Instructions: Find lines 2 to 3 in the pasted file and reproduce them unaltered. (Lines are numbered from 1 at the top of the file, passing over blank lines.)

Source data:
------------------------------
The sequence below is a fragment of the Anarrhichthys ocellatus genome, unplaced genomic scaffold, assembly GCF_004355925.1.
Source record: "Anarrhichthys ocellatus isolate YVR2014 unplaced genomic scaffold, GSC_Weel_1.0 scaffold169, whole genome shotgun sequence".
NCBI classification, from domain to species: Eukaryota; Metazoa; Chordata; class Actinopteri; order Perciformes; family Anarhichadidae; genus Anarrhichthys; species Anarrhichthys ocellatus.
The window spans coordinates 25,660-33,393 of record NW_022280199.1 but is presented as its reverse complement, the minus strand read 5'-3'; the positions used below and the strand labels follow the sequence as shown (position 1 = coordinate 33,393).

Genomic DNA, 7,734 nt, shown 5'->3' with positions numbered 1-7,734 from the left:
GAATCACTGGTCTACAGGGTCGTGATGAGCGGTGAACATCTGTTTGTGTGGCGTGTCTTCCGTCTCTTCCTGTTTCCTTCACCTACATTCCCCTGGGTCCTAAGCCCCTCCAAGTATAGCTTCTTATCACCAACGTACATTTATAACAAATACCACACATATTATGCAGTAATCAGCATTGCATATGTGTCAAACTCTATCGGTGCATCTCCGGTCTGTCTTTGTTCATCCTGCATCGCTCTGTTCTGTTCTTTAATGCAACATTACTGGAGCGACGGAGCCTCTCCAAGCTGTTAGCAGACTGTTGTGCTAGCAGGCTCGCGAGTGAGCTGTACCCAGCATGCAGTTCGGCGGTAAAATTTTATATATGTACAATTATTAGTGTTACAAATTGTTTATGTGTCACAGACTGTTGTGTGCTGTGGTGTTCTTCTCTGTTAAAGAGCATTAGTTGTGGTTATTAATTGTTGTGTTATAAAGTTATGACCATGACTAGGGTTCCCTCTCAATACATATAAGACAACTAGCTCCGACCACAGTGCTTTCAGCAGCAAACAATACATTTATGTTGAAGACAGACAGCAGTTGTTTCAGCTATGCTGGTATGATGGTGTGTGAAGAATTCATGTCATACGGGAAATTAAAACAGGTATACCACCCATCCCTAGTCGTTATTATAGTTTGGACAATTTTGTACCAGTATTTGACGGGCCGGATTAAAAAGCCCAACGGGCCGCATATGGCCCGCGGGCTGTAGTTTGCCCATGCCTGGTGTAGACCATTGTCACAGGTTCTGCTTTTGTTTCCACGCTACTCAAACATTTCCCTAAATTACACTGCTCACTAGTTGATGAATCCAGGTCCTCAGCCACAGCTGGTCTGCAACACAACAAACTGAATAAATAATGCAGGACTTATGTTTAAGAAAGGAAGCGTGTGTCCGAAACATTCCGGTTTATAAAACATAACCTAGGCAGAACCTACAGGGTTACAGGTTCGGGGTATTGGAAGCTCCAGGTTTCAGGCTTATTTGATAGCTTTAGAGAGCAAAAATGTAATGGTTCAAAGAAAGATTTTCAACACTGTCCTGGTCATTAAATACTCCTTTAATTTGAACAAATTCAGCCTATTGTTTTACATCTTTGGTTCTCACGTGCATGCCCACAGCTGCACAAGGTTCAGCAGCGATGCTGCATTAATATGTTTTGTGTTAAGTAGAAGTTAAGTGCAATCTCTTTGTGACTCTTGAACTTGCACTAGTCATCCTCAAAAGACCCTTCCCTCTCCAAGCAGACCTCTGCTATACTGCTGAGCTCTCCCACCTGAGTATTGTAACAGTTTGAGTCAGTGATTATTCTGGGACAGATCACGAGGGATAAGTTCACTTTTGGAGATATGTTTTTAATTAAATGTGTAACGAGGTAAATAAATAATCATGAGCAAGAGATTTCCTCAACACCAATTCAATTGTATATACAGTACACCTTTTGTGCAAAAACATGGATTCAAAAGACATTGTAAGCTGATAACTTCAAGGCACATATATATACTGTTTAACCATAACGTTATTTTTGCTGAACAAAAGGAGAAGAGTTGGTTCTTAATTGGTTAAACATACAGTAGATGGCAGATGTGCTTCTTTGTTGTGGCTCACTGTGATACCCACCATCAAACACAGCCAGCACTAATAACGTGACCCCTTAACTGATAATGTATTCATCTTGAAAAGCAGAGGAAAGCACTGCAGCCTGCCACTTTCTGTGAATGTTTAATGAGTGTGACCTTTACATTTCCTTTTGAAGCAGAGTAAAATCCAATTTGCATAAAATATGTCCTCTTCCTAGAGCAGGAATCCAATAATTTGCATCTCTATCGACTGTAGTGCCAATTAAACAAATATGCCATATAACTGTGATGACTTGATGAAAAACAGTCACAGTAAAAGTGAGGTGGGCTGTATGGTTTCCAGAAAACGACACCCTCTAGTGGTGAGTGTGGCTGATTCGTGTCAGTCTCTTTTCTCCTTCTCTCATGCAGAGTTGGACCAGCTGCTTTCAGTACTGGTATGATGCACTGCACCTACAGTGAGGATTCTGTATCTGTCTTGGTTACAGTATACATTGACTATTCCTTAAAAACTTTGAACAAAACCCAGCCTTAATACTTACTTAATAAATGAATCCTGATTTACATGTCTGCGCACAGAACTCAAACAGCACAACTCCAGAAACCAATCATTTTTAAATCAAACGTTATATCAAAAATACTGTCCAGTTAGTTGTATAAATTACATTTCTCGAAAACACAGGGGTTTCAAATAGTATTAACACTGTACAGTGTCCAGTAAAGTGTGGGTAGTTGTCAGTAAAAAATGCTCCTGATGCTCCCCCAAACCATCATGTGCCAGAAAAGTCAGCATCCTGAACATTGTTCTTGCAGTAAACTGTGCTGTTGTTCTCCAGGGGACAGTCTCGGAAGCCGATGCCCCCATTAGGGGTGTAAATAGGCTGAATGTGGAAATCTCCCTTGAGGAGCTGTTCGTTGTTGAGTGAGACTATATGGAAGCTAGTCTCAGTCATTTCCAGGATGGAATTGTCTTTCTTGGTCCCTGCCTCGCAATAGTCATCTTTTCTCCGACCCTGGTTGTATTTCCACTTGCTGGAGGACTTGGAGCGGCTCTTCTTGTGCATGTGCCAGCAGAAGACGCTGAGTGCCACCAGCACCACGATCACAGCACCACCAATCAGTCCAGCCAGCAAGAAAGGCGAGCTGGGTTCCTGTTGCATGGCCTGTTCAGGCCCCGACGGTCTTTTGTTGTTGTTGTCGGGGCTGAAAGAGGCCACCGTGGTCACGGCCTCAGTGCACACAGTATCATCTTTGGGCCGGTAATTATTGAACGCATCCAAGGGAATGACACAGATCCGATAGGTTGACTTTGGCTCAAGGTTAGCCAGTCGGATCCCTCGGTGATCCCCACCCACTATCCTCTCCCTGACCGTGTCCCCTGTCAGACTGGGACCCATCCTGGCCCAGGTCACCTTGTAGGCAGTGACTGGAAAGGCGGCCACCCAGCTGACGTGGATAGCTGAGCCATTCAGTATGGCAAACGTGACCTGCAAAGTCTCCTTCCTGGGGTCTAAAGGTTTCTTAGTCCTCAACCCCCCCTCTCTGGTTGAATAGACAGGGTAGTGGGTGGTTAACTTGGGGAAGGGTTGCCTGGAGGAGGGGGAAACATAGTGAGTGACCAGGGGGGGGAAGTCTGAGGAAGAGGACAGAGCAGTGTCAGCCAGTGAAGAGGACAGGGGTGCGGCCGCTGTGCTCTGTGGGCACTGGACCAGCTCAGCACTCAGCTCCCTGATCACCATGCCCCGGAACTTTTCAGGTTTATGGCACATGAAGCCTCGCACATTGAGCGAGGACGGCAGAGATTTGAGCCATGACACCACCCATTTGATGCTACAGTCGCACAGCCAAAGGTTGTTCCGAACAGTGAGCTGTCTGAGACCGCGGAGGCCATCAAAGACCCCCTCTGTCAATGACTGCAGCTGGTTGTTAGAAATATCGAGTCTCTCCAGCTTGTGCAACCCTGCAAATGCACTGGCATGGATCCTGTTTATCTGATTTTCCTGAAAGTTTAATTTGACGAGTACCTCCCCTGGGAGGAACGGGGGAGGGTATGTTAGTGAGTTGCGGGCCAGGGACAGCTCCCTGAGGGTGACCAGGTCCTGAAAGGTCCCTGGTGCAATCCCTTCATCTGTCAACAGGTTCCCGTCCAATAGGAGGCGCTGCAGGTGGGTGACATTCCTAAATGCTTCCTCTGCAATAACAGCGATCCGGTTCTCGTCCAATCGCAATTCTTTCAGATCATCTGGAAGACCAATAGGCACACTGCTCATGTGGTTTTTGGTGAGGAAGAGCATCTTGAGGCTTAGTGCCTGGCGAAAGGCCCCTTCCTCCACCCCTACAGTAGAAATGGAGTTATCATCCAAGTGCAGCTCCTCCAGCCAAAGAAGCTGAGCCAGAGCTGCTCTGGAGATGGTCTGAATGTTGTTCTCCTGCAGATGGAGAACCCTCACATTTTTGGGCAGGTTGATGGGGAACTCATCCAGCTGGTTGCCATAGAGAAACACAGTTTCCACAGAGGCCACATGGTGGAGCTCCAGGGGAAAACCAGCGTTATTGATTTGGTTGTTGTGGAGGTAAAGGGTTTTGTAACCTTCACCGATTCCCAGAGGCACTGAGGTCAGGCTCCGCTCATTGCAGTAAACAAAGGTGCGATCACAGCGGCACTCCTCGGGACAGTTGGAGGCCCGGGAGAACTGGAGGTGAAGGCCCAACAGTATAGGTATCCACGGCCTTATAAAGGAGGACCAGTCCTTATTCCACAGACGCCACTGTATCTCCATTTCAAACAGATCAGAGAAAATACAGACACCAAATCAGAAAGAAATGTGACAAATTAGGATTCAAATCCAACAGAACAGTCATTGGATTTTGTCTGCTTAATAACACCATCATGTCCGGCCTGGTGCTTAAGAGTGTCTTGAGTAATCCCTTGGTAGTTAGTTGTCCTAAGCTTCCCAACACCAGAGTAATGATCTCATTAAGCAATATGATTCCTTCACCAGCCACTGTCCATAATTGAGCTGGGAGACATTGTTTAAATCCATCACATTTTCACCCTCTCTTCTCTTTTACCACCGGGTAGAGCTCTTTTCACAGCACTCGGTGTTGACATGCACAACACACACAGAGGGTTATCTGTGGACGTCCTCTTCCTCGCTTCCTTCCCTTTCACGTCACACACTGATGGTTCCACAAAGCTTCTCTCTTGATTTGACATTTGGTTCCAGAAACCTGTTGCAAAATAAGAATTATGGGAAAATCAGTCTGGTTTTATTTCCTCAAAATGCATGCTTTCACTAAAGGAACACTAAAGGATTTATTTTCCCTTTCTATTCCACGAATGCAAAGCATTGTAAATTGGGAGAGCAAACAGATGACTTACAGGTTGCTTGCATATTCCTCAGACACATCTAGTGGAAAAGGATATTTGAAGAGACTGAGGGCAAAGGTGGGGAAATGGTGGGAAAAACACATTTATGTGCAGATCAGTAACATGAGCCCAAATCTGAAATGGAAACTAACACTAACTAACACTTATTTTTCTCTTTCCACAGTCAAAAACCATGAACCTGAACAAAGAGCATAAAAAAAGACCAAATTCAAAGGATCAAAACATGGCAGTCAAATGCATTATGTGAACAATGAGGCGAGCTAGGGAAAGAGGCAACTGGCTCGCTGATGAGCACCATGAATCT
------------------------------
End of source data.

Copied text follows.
Source record: "Anarrhichthys ocellatus isolate YVR2014 unplaced genomic scaffold, GSC_Weel_1.0 scaffold169, whole genome shotgun sequence".
NCBI classification, from domain to species: Eukaryota; Metazoa; Chordata; class Actinopteri; order Perciformes; family Anarhichadidae; genus Anarrhichthys; species Anarrhichthys ocellatus.